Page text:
Instructors develop a teaching style based on their beliefs about what constitutes good teaching, personal preferences, their abilities, and the norms of their particular discipline. Some believe classes should be teacher-centered, where the teacher is expert and authority in presenting information. Others take a learner-centered approach, viewing their role as more of a facilitor of student learning.
Although individuals have a dominant, preferred teaching style, they will often mix in some elements of other styles. If you wish to take a more open approach to your teaching, a blend of various styles may be very effective.
Seller or Demonstrator:
Works best with students who need little direction from the instructor, and/or those who accept responsibility for their own learning.
Example practice: Emphasis on independent learning activities for groups and individuals.
Coach or Facilitator:
Works best with students who accept responsibility for their own learning, enjoy working with their peers, and/or those who may become easily frustrated when facing new challenges not directly addressed in the classroom
Example practice: Role modeling and coaching/guiding students on developing and applying skills and knowledge
Professor or Expert/Formal Authority:
Works best with students who may become easily frustrated when facing new challenges not directly addressed in the classroom, and/or students who may compete with peers for rewards and recognition
Example practice: Traditional Lectures
Entertainer or Delegator:
Works best with students who enjoy working with their peers, needing little direction from the instructor.
Example practice: Collaborative learning such as group work, peer review and other student-centered learning processes consistently emphasized in a course.
Indiana State University's Center for Teaching and Learning has developed an elaborate online resource about teaching styles and online teaching, based on the work of Anthony Grasha. (http://www.indstate.edu/cirt/id/pedagogies/styles/tstyle.html) Their web site includes:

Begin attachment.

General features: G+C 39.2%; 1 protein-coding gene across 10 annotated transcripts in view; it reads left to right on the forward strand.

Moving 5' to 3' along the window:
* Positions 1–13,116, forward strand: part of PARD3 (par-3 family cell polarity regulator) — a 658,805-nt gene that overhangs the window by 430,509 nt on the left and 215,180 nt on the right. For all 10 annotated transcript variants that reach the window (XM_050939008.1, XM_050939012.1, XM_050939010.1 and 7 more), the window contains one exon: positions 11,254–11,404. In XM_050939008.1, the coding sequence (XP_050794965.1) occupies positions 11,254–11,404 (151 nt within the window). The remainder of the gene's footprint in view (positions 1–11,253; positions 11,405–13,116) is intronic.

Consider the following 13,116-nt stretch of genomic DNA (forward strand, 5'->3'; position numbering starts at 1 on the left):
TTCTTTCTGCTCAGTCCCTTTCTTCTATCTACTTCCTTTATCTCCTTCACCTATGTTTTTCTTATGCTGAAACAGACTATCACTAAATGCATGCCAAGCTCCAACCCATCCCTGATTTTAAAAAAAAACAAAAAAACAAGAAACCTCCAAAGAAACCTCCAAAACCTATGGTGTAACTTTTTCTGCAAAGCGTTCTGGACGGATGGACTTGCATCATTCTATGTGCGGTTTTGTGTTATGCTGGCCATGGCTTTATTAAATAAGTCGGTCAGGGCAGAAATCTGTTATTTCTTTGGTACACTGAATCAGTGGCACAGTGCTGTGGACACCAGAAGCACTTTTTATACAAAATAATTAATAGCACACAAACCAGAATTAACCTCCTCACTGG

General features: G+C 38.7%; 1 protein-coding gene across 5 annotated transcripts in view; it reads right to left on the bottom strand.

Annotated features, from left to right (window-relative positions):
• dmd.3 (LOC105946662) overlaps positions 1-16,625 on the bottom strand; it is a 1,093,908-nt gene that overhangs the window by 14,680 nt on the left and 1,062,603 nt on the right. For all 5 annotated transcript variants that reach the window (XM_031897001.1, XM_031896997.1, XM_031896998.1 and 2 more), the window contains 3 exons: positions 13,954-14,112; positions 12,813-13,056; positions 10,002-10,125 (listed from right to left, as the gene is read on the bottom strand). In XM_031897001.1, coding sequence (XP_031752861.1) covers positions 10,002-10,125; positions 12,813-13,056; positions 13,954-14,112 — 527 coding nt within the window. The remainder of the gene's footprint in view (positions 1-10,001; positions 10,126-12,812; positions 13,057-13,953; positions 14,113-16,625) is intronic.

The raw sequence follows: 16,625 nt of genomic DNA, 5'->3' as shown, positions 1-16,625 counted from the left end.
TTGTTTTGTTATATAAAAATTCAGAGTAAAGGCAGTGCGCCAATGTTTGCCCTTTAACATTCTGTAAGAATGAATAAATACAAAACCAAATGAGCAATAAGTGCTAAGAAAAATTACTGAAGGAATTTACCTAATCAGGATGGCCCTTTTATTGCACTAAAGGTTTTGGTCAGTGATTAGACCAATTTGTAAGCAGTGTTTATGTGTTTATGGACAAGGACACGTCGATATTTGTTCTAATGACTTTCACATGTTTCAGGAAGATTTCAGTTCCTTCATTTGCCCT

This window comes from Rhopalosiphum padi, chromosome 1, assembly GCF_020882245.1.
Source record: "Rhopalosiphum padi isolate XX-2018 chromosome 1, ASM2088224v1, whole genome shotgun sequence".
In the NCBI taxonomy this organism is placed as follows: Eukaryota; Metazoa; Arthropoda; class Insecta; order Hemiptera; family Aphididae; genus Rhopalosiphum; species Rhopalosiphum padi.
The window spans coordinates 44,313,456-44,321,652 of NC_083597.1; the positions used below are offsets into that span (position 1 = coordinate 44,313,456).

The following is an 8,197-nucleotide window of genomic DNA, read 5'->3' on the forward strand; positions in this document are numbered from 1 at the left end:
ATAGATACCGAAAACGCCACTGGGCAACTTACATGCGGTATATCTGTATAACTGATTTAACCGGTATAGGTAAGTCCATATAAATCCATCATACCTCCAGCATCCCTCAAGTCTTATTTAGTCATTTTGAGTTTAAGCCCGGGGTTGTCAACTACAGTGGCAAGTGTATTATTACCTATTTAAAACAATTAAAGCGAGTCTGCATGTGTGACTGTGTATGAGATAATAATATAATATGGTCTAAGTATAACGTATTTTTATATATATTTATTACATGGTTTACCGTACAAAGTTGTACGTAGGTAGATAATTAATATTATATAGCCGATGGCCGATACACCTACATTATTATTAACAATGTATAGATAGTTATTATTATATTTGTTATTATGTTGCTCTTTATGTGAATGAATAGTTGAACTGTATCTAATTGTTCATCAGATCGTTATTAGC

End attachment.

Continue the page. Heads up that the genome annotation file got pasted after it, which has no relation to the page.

- an overview of teaching styles and instructional uses of the web;
- teaching style inventory;
- curriculum planning guidebook, divided by style;
- outline of the styles and rhythms of the WWW;
- discussion of using email, chat and discussion groups for different styles.
What is your teaching style?
Not all professors approach teaching in the same way. Major differences exist depending upon academic discipline, class size, and on individual instructor preferences. The Indiana State University Center for Teaching and Learning (LINK) has identified four teaching styles:
- formal authority
They offer an interesting discussion of instructional design for different teaching styles, "teaching rhythms" for each of the four different teaching styles, and "planning a web site" template for each teaching style. Brainstorming with fellow faculty members who have taught online before can help determine ways to apply technology and create the teaching and learning experience you desire. Questions to think about:
- When you teach in the classroom, how do you facilitate interaction between the students? Do you have whole class discussions, break the class into groups, etc.?
- When you teach in the classroom, how do you deliver the content to the students? Do you use powerpoint complete with audio and animation, black and white overheads, a chalkboard or video?
- When you teach in the classroom, what sorts of interactive things do you use in the course? Do you have the students move their desks around to setup the classroom the way they want it?
Take a Teaching Style Inventory (http://fcrcweb.ftr.indstate.edu/tstyles3.html) from Indiana State University Center for Teaching and Learning to reflect on your teaching style.
What is learning?
Is learning product or process?
This section explores different orientations to learning. Exploring these diverse perspectives should help you think differently and more broadly about what learning means and how it happens. Teaching is not just telling, and learning is not just listening. The chart below provides a good overview of some of the main ideas related to learning theory. Many other theories are based on combinations of these basic theories. For example, the constructivist theory which is very popular now, draws heavily on the cognitive approach, but also combines elements of the theories below. Constructivism looks at learning as an active process in which the learner builds on prior knowledge to select and transform information based on their own cognitive structure (patterns of mental action that form intellectual activity).